The magi’s coming to Jerusalem in order to pay homage to the king of the Jews [cf. Mt 2:2] shows that they seek in Israel, in the messianic light of the star of David, the one who will be the king of the nations. Their coming means that pagans can discover Jesus and worship him as Son of God and Savior of the world only by turning toward the Jews and receiving from them the messianic promise as contained in the Old Testament. The Epiphany shows that “the full number of the nations” now takes its “place in the family of the patriarchs” [Leo the Great] and acquires Israelitica dignitas [Easter Vigil, Prayer after third reading] (CCC 528).

The first thing to be noted about this very dense text is this: the ancient promise, that the nations will come and worship God in Israel, on Mount Zion, is fulfilled. From the beginning, the mission of Jesus is shown to fulfill this promise. He fulfills it, not, of course, in the Temple, not on Mount Zion, but in his very person: “He has made … both one” (Eph 2:14). The pagan religions, the world’s religions, “can play the role of the star that puts men on the path, that leads them to search for the kingdom of God. The star of the religions points toward Jerusalem; it is extinguished and relit in the Word of God, in the Holy Scripture of Israel. The Word of God preserved in Scripture appears as the true star, which we cannot dispense with or ignore if we wish to reach the goal.”3

What does this mean? It means that the Gentiles, the nations and religions of the world, can only find Christ, and so can only become Church, when they enter into the promises of Israel, when the history of Israel becomes their history. “Salvation is from the Jews” (Jn 4:22). There is no access to Jesus, and therefore no entry to the People of God, without the acceptance by faith of the revelation of God that speaks to us in the Sacred Scriptures of the Old Testament.

The Old Testament is and will always be God’s great catechesis in preparation for Christ. That is why the Old Testament cannot and must not be replaced by the writings of other religions. We must not try to solve the difficulties of the Old Testament by removing its readings from the liturgy but by learning to read and love and expound it in the light of Christ. A Carthusian lay brother once said to me: “The Old Testament is the love story of God.”4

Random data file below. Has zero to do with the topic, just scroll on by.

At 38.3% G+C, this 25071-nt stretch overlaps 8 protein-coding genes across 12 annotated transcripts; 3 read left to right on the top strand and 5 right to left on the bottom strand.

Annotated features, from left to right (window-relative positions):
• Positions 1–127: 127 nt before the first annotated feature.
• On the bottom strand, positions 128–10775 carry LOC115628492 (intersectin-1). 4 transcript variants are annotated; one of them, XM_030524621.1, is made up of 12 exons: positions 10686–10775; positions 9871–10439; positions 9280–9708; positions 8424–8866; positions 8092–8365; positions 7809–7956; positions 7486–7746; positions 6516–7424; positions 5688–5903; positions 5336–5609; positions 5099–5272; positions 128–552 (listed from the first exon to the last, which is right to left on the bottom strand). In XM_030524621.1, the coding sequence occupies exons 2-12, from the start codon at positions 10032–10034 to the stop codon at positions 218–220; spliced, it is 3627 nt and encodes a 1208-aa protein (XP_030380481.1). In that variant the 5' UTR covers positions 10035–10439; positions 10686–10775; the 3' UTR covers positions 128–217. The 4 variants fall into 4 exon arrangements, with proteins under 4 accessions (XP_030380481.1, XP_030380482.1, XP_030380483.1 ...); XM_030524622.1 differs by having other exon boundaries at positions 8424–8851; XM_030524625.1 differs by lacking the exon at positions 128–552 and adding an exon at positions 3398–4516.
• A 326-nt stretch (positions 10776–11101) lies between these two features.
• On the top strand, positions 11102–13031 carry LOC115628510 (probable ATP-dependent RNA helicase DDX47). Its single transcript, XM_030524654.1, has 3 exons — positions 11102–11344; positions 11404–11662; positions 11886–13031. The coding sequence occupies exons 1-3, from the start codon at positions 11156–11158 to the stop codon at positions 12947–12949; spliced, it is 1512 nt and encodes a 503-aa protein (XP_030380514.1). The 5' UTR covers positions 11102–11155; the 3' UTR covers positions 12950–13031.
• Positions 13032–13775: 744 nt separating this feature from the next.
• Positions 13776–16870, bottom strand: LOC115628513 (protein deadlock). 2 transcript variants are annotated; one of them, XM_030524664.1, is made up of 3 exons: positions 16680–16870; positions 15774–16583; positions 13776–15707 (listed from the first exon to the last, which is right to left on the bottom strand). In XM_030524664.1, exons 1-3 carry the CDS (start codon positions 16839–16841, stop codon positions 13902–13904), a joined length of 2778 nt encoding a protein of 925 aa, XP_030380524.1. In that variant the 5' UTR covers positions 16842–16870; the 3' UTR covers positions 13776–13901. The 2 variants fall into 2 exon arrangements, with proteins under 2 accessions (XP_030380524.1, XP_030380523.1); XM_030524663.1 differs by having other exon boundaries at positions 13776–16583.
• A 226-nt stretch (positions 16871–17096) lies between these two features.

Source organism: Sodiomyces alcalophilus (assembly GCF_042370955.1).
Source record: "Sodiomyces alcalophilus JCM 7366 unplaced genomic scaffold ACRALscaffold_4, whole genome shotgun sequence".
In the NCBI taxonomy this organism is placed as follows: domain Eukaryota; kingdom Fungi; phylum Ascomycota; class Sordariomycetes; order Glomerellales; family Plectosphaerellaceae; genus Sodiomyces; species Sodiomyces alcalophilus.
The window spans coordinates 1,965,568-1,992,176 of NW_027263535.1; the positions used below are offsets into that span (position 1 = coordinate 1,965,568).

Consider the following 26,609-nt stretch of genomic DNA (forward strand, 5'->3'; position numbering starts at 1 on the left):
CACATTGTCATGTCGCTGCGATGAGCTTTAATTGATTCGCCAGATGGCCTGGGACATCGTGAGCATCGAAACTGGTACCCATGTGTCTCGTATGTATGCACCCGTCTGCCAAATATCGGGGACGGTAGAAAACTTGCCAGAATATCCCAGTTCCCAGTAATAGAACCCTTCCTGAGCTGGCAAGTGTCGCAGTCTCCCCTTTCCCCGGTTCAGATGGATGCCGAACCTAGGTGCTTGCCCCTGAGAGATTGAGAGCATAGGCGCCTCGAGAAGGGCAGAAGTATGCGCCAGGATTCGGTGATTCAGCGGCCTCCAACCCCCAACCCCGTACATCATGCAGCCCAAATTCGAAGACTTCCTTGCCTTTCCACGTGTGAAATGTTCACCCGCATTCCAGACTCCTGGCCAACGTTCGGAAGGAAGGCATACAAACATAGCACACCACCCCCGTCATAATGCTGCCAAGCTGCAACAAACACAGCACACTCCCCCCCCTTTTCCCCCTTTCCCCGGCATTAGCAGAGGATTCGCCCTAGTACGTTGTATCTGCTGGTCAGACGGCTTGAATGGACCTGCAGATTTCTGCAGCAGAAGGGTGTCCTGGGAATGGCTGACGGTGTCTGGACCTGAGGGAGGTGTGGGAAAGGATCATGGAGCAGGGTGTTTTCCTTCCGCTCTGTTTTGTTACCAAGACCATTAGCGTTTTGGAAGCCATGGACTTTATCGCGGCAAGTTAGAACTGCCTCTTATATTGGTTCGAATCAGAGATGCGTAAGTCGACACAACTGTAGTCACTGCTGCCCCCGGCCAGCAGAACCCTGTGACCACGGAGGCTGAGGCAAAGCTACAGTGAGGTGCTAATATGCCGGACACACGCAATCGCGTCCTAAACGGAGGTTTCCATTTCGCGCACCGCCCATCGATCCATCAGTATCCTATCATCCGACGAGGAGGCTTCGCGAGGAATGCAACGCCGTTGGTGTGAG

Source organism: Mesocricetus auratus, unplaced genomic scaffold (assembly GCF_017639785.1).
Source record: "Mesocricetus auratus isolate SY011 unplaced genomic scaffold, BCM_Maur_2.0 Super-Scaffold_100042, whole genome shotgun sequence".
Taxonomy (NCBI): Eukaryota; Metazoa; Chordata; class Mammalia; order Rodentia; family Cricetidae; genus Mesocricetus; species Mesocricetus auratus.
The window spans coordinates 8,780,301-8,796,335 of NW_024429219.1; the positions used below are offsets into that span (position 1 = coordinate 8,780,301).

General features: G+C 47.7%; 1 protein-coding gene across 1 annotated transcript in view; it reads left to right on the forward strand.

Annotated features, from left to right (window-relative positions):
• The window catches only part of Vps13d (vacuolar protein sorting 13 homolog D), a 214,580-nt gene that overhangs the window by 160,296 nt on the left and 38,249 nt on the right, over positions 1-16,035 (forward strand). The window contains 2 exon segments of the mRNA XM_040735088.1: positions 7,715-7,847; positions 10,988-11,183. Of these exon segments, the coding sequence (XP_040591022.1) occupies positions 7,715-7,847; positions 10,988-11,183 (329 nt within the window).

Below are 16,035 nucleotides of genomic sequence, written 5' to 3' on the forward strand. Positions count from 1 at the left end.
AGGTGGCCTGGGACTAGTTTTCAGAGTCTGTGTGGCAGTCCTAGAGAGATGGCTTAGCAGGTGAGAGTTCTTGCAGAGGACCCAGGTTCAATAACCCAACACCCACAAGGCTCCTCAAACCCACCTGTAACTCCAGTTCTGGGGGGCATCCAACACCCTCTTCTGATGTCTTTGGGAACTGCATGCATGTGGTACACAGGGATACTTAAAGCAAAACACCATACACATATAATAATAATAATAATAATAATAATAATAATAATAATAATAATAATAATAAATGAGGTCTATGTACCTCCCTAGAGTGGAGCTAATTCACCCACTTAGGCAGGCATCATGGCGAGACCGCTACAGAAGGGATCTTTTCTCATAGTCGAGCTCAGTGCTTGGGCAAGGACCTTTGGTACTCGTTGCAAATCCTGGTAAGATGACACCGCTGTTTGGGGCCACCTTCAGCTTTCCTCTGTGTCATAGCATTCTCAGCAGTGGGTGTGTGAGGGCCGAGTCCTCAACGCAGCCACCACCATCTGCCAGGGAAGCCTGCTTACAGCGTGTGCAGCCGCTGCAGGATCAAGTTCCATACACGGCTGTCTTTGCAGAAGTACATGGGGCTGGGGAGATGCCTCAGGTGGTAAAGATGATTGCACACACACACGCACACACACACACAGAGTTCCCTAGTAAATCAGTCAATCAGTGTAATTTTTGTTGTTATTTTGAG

2. The second point concerns this very question of the correct way of reading the Old Testament, in other words, the question of the relationship of the Old and New Testaments. The Catechism regards typology as a privileged expression of their unity. We are talking here, not about one exegetical method among many, but about a deeply theological view of salvation history. Typology is not a method of interpreting texts but a distinctive view of the events of salvation history. It derives from the fact that God’s saving plan is one. The events of the Old Testament foreshadow the events of the New Testament; they are “prefigurations of what [God] accomplished in the fullness of time in the person of his incarnate Son” (CCC 128). Just as the ark saved Noah and his family, so even more does baptism save us now (cf. I Pet 3:21).

This does not devalue the Old Testament, as the Catechism insists time and again: “The calling of the patriarchs and the exodus from Egypt, for example, [do not] lose their own value in God’s plan, from the mere fact that they were intermediate stages” (CCC 130). No, “typology indicates the dynamic movement toward the fulfillment of the divine plan” (ibid.). But this also means that the church can never renounce the Old Testament. To do so would be to disown God himself, for he is the God of Abraham, Isaac, and Jacob, a God of the living, not of the dead (cf. Mk 12:26-27).

3. One sore point is the relationship of law and gospel. If the Church is wonderfully prepared for in the Old Testament, in what sense does the law prepare for the gospel? By contrast to the widespread contemporary view that law and gospel are in opposition to each other, the Catechism sees them in a relationship of promise and fulfillment: “The Lord’s Sermon on the Mount, far from abolishing or devaluing the moral prescriptions of the Old Law, releases their hidden potential and has new demands arise from them: it reveals their entire divine and human truth. It does not add new external precepts, but proceeds to reform the heart, the root of human acts” (CCC, 1968).